Quotation of the Day…

by Don Boudreaux on July 1, 2016

in Adam Smith, Complexity & Emergence, Hayek, Seen and Unseen

… is from page 110 of Matt Ridley’s superb 2015 book, The Evolution of Everything:

[T]oday few people appreciate just how similar the arguments made by Smith and Darwin are.  Generally, Adam Smith is championed by the political right, Charles Darwin more often by the left.  In, say, Texas, where Smith’s emergent, decentralised economics is all the rage, Darwin is frequently reviled for his contradiction of dirigiste creation.  In the average British university, by contrast, you will find fervent believers in the emergent, decentralised properties of genomes and ecosystems who yet demand dirigiste policy to bring order to the economy and society.  But if life needs no intelligent designer, then why should the market need a central planner?  Where Darwin defenestrated God, Smith just as surely defenestrated Leviathan.  Society, he said, is a spontaneously ordered phenomenon.  And Smith faces the same baffled incredulity – How can society work for the good of all without direction? – that Darwin faces.

In what is surely one of the great ironies of creation, natural selection seems to have crafted human minds to see conscious creation wherever order is perceived – and also, therefore, to prompt our minds to assume that a conscious creator (that is, a designer and controller) is at work.  I must believe that this inclination of the human mind serves, or served, to enhance human survival.

But as Hayek argued (especially in The Fatal Conceit), not all evolved human instincts fit ideally with life in this brand-spanking-new global, commercial society of ours (what Hayek called “the extended order” – as in an order of human relationships that extends well beyond the small groups in which the vast majority of our ancestors lived).  Tribalism is always at work, threatening to shred the sinews of the modern economy that has as a centerpiece an immense division of labor that spans the globe and involves the creativity and efforts of literally billions of people, nearly all of whom are complete strangers to each other.  (Note the root word in “strangers.”  We are evolved to be suspicious of that which is strange.)

For reasons that remain largely mysterious to me, the liberal culture that first emerged in western Europe just a few centuries ago somehow channeled human instincts – or overrode our tribal instincts with other of our instincts – to allow peaceful and productive cooperation with an expanding number of strangers.  Trade, deep specialization, production for vast markets, and peace grew.  Raiding, self-sufficient communities that produced mostly for known members of one’s group, and war with outsiders became relatively less prominent.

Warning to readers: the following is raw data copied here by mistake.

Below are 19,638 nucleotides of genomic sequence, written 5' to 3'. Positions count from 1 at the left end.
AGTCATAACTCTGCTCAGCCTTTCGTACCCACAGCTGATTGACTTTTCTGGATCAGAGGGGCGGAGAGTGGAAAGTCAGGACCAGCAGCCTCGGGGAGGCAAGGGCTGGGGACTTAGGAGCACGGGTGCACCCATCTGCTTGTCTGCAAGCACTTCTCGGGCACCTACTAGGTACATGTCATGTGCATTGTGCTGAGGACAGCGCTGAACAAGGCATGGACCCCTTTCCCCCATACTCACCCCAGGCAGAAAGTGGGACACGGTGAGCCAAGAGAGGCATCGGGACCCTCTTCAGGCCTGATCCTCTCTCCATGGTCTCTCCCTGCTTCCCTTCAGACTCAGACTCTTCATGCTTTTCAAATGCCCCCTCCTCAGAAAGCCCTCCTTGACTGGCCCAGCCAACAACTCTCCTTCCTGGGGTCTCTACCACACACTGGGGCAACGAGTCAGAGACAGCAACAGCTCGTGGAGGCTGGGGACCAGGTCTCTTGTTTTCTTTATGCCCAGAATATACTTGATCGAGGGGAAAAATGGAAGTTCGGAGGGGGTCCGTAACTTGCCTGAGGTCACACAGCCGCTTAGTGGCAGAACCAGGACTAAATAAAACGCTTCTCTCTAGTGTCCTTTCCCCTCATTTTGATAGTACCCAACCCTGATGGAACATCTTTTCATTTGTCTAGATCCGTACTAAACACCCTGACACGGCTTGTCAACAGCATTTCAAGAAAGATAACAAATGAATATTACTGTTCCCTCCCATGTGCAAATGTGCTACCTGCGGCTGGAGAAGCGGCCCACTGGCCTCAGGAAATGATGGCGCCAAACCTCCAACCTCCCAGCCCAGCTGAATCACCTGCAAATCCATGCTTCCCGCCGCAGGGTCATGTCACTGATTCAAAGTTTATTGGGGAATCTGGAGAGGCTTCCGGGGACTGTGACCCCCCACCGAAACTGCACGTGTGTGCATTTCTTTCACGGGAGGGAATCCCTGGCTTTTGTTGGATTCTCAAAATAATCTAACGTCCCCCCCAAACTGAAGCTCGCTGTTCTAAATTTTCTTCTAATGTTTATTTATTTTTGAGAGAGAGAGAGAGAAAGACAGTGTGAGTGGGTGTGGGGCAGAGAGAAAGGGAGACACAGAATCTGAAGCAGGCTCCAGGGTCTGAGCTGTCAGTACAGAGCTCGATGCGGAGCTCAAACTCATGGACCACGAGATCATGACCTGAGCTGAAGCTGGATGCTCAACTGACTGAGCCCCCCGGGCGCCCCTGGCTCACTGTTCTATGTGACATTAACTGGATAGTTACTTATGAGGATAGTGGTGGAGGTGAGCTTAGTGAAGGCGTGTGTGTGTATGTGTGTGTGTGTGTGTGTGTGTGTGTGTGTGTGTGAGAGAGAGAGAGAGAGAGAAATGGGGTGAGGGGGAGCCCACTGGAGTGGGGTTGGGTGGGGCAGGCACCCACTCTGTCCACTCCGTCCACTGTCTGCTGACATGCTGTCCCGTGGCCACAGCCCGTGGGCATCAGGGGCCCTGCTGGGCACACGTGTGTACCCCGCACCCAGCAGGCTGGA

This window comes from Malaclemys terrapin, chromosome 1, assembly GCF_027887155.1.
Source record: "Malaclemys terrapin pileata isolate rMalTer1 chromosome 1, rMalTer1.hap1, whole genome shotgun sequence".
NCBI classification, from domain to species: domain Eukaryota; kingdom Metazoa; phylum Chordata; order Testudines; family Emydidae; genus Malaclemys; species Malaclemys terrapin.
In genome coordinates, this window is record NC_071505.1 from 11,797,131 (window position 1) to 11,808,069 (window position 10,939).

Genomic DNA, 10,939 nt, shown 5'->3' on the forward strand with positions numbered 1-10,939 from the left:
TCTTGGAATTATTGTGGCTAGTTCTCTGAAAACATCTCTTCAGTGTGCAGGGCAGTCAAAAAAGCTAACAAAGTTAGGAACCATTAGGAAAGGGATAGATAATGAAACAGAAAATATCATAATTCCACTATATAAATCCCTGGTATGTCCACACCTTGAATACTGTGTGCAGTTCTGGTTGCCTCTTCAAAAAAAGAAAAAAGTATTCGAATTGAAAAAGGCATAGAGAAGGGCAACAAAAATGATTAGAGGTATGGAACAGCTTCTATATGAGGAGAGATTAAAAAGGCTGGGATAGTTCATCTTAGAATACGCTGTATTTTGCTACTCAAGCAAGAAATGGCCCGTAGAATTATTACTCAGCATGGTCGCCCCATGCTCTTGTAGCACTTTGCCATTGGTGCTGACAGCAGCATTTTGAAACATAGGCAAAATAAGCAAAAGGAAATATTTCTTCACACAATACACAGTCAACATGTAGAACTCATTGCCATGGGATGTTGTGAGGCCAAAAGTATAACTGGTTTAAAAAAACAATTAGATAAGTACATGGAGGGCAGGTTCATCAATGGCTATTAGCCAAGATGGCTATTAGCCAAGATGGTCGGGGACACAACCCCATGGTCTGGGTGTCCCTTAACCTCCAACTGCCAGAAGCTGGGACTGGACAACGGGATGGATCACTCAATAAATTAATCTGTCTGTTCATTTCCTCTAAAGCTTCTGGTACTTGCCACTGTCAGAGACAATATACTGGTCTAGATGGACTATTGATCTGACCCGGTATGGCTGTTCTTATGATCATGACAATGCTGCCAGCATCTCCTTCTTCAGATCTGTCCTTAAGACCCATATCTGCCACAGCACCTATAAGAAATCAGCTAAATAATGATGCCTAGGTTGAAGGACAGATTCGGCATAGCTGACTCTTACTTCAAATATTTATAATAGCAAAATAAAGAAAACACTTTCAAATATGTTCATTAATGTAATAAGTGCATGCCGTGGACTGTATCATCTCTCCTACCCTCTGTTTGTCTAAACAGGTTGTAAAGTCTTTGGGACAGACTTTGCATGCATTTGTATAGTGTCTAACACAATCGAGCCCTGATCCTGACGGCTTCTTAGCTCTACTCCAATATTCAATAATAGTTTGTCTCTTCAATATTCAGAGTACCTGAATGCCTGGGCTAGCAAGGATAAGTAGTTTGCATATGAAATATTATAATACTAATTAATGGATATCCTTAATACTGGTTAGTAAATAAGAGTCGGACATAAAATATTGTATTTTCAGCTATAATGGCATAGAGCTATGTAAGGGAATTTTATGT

And then in the 18th century a few pioneering scholars (featuring prominently Adam Smith) – and of course building on insights from earlier scholars – stumbled upon (!) what is surely the single most important insight in all of the social sciences, and what is surely among the most important in all of the sciences – namely, that complex, productive, beautiful, and sustainable orders emerge undesigned and unplanned and undirected.  A corollary of this insight is that these orders are practically impossible to improve with conscious intervention.

Our minds do not naturally grasp this reality.  In fact, our minds rebel against this reality.  But that this reality is our world I am completely convinced.  (Do you doubt it about the economy?  Then tell me who designed and directs the order that will feed today the millions of people who live in, work in, and visit New York City.  Tell me who designed and directs the order that produced the shirt you now wear.  We can debate the necessity or not of state-funded research, state-built infrastructure, and state-created and enforced law.  Yet even on the most generous estimation of the importance of such collectively arranged inputs, the complexity of the order that feeds New York City and that clothes you daily is inconceivably greater than anything that the most magnificent and munificent state can have planned or even foreseen.)

The orders that emerge unplanned in society are no more perfect than are the orders that emerge unplanned in non-sentient nature.  Change is therefore incessant and necessary.  Life and existence is a process.  And while appreciation of the creative power of bottom-up, decentralized ordering methods isn’t natural to us, we humans perhaps never display as much genius and intellectual humility as we do when we grasp the reality and logic of spontaneous orders.


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